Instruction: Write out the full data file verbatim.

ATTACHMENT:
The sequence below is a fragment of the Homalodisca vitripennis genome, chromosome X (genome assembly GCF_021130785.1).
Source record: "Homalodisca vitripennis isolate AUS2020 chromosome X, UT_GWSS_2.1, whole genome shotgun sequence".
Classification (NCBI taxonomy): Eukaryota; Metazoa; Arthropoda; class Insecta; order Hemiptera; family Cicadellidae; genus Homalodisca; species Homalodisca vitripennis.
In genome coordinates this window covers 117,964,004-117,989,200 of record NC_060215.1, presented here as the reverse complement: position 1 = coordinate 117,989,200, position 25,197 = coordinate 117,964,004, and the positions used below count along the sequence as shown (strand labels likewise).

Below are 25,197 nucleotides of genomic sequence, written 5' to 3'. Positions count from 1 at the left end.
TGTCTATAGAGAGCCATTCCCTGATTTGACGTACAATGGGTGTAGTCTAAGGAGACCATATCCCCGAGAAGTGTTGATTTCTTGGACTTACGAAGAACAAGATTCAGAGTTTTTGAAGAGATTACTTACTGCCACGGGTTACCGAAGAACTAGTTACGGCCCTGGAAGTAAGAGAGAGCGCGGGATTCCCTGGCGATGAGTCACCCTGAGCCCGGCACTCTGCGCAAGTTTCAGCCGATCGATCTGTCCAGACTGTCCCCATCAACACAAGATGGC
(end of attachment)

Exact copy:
The sequence below is a fragment of the Homalodisca vitripennis genome, chromosome X (genome assembly GCF_021130785.1).
Source record: "Homalodisca vitripennis isolate AUS2020 chromosome X, UT_GWSS_2.1, whole genome shotgun sequence".
Classification (NCBI taxonomy): Eukaryota; Metazoa; Arthropoda; class Insecta; order Hemiptera; family Cicadellidae; genus Homalodisca; species Homalodisca vitripennis.
In genome coordinates this window covers 117,964,004-117,989,200 of record NC_060215.1, presented here as the reverse complement: position 1 = coordinate 117,989,200, position 25,197 = coordinate 117,964,004, and the positions used below count along the sequence as shown (strand labels likewise).

Below are 25,197 nucleotides of genomic sequence, written 5' to 3'. Positions count from 1 at the left end.
TGTCTATAGAGAGCCATTCCCTGATTTGACGTACAATGGGTGTAGTCTAAGGAGACCATATCCCCGAGAAGTGTTGATTTCTTGGACTTACGAAGAACAAGATTCAGAGTTTTTGAAGAGATTACTTACTGCCACGGGTTACCGAAGAACTAGTTACGGCCCTGGAAGTAAGAGAGAGCGCGGGATTCCCTGGCGATGAGTCACCCTGAGCCCGGCACTCTGCGCAAGTTTCAGCCGATCGATCTGTCCAGACTGTCCCCATCAACACAAGATGGC